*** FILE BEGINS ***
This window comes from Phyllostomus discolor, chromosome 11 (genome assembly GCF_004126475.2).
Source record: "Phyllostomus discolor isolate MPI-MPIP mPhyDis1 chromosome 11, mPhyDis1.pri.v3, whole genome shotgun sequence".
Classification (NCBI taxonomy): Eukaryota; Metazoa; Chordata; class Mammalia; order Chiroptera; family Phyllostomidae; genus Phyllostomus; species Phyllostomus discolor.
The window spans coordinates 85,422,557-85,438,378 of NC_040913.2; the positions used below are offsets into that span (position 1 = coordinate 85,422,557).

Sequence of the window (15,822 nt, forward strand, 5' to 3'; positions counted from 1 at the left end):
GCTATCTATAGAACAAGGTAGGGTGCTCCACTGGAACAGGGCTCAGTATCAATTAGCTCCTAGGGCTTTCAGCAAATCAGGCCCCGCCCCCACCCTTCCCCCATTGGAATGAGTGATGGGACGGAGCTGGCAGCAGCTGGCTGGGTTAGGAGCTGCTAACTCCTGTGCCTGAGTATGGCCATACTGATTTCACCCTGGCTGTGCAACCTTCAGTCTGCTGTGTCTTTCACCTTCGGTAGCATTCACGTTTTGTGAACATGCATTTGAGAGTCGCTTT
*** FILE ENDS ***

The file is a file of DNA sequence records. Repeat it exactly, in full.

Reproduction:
This window comes from Phyllostomus discolor, chromosome 11 (genome assembly GCF_004126475.2).
Source record: "Phyllostomus discolor isolate MPI-MPIP mPhyDis1 chromosome 11, mPhyDis1.pri.v3, whole genome shotgun sequence".
Classification (NCBI taxonomy): Eukaryota; Metazoa; Chordata; class Mammalia; order Chiroptera; family Phyllostomidae; genus Phyllostomus; species Phyllostomus discolor.
The window spans coordinates 85,422,557-85,438,378 of NC_040913.2; the positions used below are offsets into that span (position 1 = coordinate 85,422,557).

Sequence of the window (15,822 nt, forward strand, 5' to 3'; positions counted from 1 at the left end):
GCTATCTATAGAACAAGGTAGGGTGCTCCACTGGAACAGGGCTCAGTATCAATTAGCTCCTAGGGCTTTCAGCAAATCAGGCCCCGCCCCCACCCTTCCCCCATTGGAATGAGTGATGGGACGGAGCTGGCAGCAGCTGGCTGGGTTAGGAGCTGCTAACTCCTGTGCCTGAGTATGGCCATACTGATTTCACCCTGGCTGTGCAACCTTCAGTCTGCTGTGTCTTTCACCTTCGGTAGCATTCACGTTTTGTGAACATGCATTTGAGAGTCGCTTT